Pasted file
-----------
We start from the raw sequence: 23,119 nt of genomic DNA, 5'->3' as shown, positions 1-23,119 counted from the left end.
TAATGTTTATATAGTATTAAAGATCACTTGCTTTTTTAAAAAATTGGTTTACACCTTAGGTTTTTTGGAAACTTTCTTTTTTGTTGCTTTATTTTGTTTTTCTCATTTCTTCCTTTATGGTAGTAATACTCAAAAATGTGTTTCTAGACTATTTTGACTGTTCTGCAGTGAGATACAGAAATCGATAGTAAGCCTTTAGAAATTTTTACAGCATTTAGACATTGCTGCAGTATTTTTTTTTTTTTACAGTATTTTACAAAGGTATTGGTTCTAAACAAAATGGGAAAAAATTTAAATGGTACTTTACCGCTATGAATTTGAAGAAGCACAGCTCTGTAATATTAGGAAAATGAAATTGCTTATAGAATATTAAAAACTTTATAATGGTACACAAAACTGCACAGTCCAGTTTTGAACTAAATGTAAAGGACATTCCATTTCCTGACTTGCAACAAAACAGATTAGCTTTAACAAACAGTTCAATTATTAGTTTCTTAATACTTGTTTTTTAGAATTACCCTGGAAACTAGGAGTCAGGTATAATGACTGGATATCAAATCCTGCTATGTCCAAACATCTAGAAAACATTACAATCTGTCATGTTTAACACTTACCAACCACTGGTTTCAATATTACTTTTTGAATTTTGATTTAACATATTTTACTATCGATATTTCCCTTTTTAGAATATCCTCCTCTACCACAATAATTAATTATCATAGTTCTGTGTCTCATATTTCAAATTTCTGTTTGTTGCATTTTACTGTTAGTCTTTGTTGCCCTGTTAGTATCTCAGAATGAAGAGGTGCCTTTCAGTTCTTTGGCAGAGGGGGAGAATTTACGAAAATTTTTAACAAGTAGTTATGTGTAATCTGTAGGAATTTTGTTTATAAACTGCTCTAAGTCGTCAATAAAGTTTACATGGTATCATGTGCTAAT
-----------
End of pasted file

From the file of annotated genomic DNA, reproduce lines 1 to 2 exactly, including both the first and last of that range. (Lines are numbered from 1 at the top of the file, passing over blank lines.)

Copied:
We start from the raw sequence: 23,119 nt of genomic DNA, 5'->3' as shown, positions 1-23,119 counted from the left end.
TAATGTTTATATAGTATTAAAGATCACTTGCTTTTTTAAAAAATTGGTTTACACCTTAGGTTTTTTGGAAACTTTCTTTTTTGTTGCTTTATTTTGTTTTTCTCATTTCTTCCTTTATGGTAGTAATACTCAAAAATGTGTTTCTAGACTATTTTGACTGTTCTGCAGTGAGATACAGAAATCGATAGTAAGCCTTTAGAAATTTTTACAGCATTTAGACATTGCTGCAGTATTTTTTTTTTTTTACAGTATTTTACAAAGGTATTGGTTCTAAACAAAATGGGAAAAAATTTAAATGGTACTTTACCGCTATGAATTTGAAGAAGCACAGCTCTGTAATATTAGGAAAATGAAATTGCTTATAGAATATTAAAAACTTTATAATGGTACACAAAACTGCACAGTCCAGTTTTGAACTAAATGTAAAGGACATTCCATTTCCTGACTTGCAACAAAACAGATTAGCTTTAACAAACAGTTCAATTATTAGTTTCTTAATACTTGTTTTTTAGAATTACCCTGGAAACTAGGAGTCAGGTATAATGACTGGATATCAAATCCTGCTATGTCCAAACATCTAGAAAACATTACAATCTGTCATGTTTAACACTTACCAACCACTGGTTTCAATATTACTTTTTGAATTTTGATTTAACATATTTTACTATCGATATTTCCCTTTTTAGAATATCCTCCTCTACCACAATAATTAATTATCATAGTTCTGTGTCTCATATTTCAAATTTCTGTTTGTTGCATTTTACTGTTAGTCTTTGTTGCCCTGTTAGTATCTCAGAATGAAGAGGTGCCTTTCAGTTCTTTGGCAGAGGGGGAGAATTTACGAAAATTTTTAACAAGTAGTTATGTGTAATCTGTAGGAATTTTGTTTATAAACTGCTCTAAGTCGTCAATAAAGTTTACATGGTATCATGTGCTAAT